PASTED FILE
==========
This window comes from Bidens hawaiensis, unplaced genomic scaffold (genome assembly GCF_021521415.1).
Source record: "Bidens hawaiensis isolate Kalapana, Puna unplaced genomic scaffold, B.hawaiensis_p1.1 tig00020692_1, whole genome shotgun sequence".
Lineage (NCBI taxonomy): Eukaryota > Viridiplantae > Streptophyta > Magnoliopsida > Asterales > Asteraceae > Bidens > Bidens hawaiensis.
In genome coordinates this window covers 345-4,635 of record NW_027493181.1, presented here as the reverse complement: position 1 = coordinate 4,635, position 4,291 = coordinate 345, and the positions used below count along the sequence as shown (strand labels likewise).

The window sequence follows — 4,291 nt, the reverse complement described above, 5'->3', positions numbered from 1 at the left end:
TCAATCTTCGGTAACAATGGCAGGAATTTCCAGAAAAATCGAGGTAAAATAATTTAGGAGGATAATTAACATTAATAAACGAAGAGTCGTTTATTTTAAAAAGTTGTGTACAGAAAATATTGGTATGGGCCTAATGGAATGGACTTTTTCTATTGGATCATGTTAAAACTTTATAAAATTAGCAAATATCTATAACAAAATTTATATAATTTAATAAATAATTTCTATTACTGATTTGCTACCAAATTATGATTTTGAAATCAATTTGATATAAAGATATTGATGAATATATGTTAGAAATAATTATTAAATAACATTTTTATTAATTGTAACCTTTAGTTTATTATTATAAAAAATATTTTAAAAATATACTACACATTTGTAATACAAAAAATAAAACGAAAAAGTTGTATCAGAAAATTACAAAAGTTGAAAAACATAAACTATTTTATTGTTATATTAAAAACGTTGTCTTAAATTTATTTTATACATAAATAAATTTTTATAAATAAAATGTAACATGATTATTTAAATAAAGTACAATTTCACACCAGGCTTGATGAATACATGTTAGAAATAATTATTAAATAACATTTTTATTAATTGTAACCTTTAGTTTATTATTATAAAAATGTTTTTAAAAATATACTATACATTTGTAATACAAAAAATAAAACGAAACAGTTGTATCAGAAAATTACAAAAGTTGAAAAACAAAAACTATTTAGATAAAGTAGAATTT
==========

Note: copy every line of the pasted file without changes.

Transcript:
This window comes from Bidens hawaiensis, unplaced genomic scaffold (genome assembly GCF_021521415.1).
Source record: "Bidens hawaiensis isolate Kalapana, Puna unplaced genomic scaffold, B.hawaiensis_p1.1 tig00020692_1, whole genome shotgun sequence".
Lineage (NCBI taxonomy): Eukaryota > Viridiplantae > Streptophyta > Magnoliopsida > Asterales > Asteraceae > Bidens > Bidens hawaiensis.
In genome coordinates this window covers 345-4,635 of record NW_027493181.1, presented here as the reverse complement: position 1 = coordinate 4,635, position 4,291 = coordinate 345, and the positions used below count along the sequence as shown (strand labels likewise).

The window sequence follows — 4,291 nt, the reverse complement described above, 5'->3', positions numbered from 1 at the left end:
TCAATCTTCGGTAACAATGGCAGGAATTTCCAGAAAAATCGAGGTAAAATAATTTAGGAGGATAATTAACATTAATAAACGAAGAGTCGTTTATTTTAAAAAGTTGTGTACAGAAAATATTGGTATGGGCCTAATGGAATGGACTTTTTCTATTGGATCATGTTAAAACTTTATAAAATTAGCAAATATCTATAACAAAATTTATATAATTTAATAAATAATTTCTATTACTGATTTGCTACCAAATTATGATTTTGAAATCAATTTGATATAAAGATATTGATGAATATATGTTAGAAATAATTATTAAATAACATTTTTATTAATTGTAACCTTTAGTTTATTATTATAAAAAATATTTTAAAAATATACTACACATTTGTAATACAAAAAATAAAACGAAAAAGTTGTATCAGAAAATTACAAAAGTTGAAAAACATAAACTATTTTATTGTTATATTAAAAACGTTGTCTTAAATTTATTTTATACATAAATAAATTTTTATAAATAAAATGTAACATGATTATTTAAATAAAGTACAATTTCACACCAGGCTTGATGAATACATGTTAGAAATAATTATTAAATAACATTTTTATTAATTGTAACCTTTAGTTTATTATTATAAAAATGTTTTTAAAAATATACTATACATTTGTAATACAAAAAATAAAACGAAACAGTTGTATCAGAAAATTACAAAAGTTGAAAAACAAAAACTATTTAGATAAAGTAGAATTT